I won't lie - today's practice wasn't good at all. I've been feeling really sluggish and low energy over the past couple of days and this afternoon, I was hit by this tremendous feeling of lethargy. All I wanted to do was lay down and feel sorry for myself. I didn't practice in the morning, hoping that I would feel better in the afternoon, but I actually felt *worse* in the afternoon. And by that point, I couldn't put it off any longer so I unrolled my mat and just got on with it.
None of my usual tricks worked this time around. I tried to coax myself into practice by promising that I could take a break after the sun salutations. Trouble is, after sun salutations, I was totally ready to take a break; I didn't have any more energy after Surya Namaskara A& B than I did before. So I spent some time curled up in a fetal position on my Mysore rug, then I peeled myself up to continue.
It was awful. My mind kept saying: Don't. Want. To. I was really struggling with mental resistance. Nothing flowed, nothing felt good. On days like this, the only thing I can do is to just keep at it, taking breaks when I need to. And resolve not to be too hard on myself.
As I moved into the seated poses, I wasn't sure I would be able to finish the series, so I cut out the vinyasa between sides. The funny thing is, I ended up doing most of the vinyasa anyway because I forgot I was skipping it. I modified many of the poses and part of the closing sequence. I did one funny little backbend that was mostly painful. My handstands? Perfectly fine! I know I have a pose nailed when it goes well even when my body feels like it is made of lead.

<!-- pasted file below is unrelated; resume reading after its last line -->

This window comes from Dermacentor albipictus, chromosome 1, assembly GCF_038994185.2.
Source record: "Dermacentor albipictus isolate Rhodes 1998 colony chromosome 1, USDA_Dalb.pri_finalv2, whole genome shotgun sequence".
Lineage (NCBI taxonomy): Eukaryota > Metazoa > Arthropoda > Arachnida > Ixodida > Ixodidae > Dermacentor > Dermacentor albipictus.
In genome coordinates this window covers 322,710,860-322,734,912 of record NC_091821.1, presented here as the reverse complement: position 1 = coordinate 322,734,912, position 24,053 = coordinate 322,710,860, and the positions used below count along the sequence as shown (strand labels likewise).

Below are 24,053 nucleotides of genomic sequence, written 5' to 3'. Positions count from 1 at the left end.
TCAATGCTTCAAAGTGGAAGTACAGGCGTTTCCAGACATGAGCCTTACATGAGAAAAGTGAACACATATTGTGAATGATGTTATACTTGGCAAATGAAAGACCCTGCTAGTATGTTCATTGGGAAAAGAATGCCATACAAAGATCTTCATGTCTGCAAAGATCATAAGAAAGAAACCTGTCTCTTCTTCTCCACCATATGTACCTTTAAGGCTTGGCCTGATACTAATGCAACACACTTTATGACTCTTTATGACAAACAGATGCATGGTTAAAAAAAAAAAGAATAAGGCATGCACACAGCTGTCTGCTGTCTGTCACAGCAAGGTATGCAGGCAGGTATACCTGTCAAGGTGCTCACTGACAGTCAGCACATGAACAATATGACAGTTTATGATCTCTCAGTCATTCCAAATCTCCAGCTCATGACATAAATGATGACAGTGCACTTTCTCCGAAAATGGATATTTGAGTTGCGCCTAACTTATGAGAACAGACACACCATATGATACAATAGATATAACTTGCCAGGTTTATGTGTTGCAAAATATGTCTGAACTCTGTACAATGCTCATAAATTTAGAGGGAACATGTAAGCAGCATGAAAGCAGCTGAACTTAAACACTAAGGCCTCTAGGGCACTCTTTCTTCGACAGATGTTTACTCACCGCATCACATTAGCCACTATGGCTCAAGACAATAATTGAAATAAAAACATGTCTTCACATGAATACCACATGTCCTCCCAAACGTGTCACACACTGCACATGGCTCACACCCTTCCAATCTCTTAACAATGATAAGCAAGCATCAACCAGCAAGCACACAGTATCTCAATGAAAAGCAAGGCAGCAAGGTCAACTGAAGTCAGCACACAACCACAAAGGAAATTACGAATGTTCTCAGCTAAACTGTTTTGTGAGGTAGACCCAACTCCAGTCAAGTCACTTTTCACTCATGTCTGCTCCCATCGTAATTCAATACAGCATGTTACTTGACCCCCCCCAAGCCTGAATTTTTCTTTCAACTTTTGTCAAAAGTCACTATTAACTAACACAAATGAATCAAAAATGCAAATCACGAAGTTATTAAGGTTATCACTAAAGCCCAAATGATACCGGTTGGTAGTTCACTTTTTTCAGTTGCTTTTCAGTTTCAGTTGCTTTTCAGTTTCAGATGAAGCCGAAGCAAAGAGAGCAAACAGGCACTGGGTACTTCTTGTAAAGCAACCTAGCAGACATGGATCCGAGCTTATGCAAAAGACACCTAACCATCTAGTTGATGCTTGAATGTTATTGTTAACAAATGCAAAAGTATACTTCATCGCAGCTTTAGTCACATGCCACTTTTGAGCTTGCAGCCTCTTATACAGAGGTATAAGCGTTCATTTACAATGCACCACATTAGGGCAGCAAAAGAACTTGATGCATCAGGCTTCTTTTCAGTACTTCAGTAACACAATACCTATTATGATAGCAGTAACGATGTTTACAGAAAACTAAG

This was a day that I had no impatience with Savasana. In fact, Savasana was the best part of the whole hour-and-a-bit.
I've been reading BKS Iyengar's book 'Light on Life'. Although occasionally dense (reading some sections is literally like breathing Jello), there are some fine moments in that book. On the subway, I read through this inspiring section and subsequently read it to my class:
“Do not say that you are disappointed with yourself. Find time every day to do something to maintain the asana practice. Sometimes both body and mind yield to willpower, and at other times the rebel. Do you have a problem part that makes the practice difficult for you? An injured knee? A stiff back? That is your problem child. Learn how to deal with it and how to nurture it, as you would a child who had problems that needed extra love and attention. Do not bother about failures either. Failures in life lead one toward determination and in having the necessary philosophical approach. Be detached.”
“The test of a philosophy is whether is is applicable and even more so applicable now in how you live your life. Even Patanjali, who was born a spiritual genius, Said that yoga is mastered only by long persistent nonstop practice, with zeal and determination.”
My mind is my problem child. I won't be disappointed in myself. And tomorrow, as always, is another day.